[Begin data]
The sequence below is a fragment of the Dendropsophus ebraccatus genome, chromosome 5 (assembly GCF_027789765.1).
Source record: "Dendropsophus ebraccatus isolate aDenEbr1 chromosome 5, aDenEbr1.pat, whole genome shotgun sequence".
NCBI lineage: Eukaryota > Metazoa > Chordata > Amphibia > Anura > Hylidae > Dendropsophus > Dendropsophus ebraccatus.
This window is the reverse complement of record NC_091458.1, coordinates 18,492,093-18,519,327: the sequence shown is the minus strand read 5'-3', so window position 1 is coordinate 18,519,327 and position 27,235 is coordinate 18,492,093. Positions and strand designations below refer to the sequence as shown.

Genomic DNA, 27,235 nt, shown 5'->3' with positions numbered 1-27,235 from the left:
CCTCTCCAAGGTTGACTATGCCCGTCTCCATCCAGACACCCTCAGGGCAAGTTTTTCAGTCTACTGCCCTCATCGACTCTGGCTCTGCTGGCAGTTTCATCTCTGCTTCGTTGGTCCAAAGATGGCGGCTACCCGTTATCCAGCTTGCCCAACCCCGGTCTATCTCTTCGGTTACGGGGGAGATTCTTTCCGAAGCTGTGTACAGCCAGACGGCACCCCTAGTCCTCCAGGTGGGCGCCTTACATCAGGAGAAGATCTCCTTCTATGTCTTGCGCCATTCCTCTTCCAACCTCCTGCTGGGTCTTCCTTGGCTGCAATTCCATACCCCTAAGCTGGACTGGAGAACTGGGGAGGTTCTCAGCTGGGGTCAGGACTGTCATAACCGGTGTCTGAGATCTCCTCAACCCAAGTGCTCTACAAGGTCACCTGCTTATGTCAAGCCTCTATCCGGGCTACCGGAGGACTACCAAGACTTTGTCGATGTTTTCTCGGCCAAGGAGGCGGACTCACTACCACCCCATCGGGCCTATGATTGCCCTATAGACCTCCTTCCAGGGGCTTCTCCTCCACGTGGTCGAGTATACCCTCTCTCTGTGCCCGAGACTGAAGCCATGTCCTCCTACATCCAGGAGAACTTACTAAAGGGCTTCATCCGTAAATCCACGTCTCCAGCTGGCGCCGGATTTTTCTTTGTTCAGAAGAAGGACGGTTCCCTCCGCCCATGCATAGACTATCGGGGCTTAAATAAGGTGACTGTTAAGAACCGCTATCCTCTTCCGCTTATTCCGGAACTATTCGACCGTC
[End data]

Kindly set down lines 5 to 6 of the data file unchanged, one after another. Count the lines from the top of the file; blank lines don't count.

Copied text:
Genomic DNA, 27,235 nt, shown 5'->3' with positions numbered 1-27,235 from the left:
CCTCTCCAAGGTTGACTATGCCCGTCTCCATCCAGACACCCTCAGGGCAAGTTTTTCAGTCTACTGCCCTCATCGACTCTGGCTCTGCTGGCAGTTTCATCTCTGCTTCGTTGGTCCAAAGATGGCGGCTACCCGTTATCCAGCTTGCCCAACCCCGGTCTATCTCTTCGGTTACGGGGGAGATTCTTTCCGAAGCTGTGTACAGCCAGACGGCACCCCTAGTCCTCCAGGTGGGCGCCTTACATCAGGAGAAGATCTCCTTCTATGTCTTGCGCCATTCCTCTTCCAACCTCCTGCTGGGTCTTCCTTGGCTGCAATTCCATACCCCTAAGCTGGACTGGAGAACTGGGGAGGTTCTCAGCTGGGGTCAGGACTGTCATAACCGGTGTCTGAGATCTCCTCAACCCAAGTGCTCTACAAGGTCACCTGCTTATGTCAAGCCTCTATCCGGGCTACCGGAGGACTACCAAGACTTTGTCGATGTTTTCTCGGCCAAGGAGGCGGACTCACTACCACCCCATCGGGCCTATGATTGCCCTATAGACCTCCTTCCAGGGGCTTCTCCTCCACGTGGTCGAGTATACCCTCTCTCTGTGCCCGAGACTGAAGCCATGTCCTCCTACATCCAGGAGAACTTACTAAAGGGCTTCATCCGTAAATCCACGTCTCCAGCTGGCGCCGGATTTTTCTTTGTTCAGAAGAAGGACGGTTCCCTCCGCCCATGCATAGACTATCGGGGCTTAAATAAGGTGACTGTTAAGAACCGCTATCCTCTTCCGCTTATTCCGGAACTATTCGACCGTC